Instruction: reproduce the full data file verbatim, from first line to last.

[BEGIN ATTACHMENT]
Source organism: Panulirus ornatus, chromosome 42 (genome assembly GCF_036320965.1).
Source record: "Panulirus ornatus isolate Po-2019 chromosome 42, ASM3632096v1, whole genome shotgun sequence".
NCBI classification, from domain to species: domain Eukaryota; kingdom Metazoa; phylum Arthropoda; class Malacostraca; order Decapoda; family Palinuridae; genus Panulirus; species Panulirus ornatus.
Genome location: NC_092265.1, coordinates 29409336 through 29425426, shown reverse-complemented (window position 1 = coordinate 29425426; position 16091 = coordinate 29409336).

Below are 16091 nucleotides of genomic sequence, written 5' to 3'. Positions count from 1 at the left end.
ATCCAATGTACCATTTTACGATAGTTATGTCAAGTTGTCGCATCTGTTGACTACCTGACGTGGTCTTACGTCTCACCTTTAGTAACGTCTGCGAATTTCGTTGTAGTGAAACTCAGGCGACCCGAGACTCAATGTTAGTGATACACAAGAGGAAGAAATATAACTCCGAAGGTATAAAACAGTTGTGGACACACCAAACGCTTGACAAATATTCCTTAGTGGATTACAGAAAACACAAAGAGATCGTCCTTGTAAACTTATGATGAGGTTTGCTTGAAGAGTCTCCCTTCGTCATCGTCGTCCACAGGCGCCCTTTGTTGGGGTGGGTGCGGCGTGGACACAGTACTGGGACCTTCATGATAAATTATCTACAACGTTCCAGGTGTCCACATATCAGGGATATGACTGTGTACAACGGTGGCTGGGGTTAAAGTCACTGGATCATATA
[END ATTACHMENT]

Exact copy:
Source organism: Panulirus ornatus, chromosome 42 (genome assembly GCF_036320965.1).
Source record: "Panulirus ornatus isolate Po-2019 chromosome 42, ASM3632096v1, whole genome shotgun sequence".
NCBI classification, from domain to species: domain Eukaryota; kingdom Metazoa; phylum Arthropoda; class Malacostraca; order Decapoda; family Palinuridae; genus Panulirus; species Panulirus ornatus.
Genome location: NC_092265.1, coordinates 29409336 through 29425426, shown reverse-complemented (window position 1 = coordinate 29425426; position 16091 = coordinate 29409336).

Below are 16091 nucleotides of genomic sequence, written 5' to 3'. Positions count from 1 at the left end.
ATCCAATGTACCATTTTACGATAGTTATGTCAAGTTGTCGCATCTGTTGACTACCTGACGTGGTCTTACGTCTCACCTTTAGTAACGTCTGCGAATTTCGTTGTAGTGAAACTCAGGCGACCCGAGACTCAATGTTAGTGATACACAAGAGGAAGAAATATAACTCCGAAGGTATAAAACAGTTGTGGACACACCAAACGCTTGACAAATATTCCTTAGTGGATTACAGAAAACACAAAGAGATCGTCCTTGTAAACTTATGATGAGGTTTGCTTGAAGAGTCTCCCTTCGTCATCGTCGTCCACAGGCGCCCTTTGTTGGGGTGGGTGCGGCGTGGACACAGTACTGGGACCTTCATGATAAATTATCTACAACGTTCCAGGTGTCCACATATCAGGGATATGACTGTGTACAACGGTGGCTGGGGTTAAAGTCACTGGATCATATA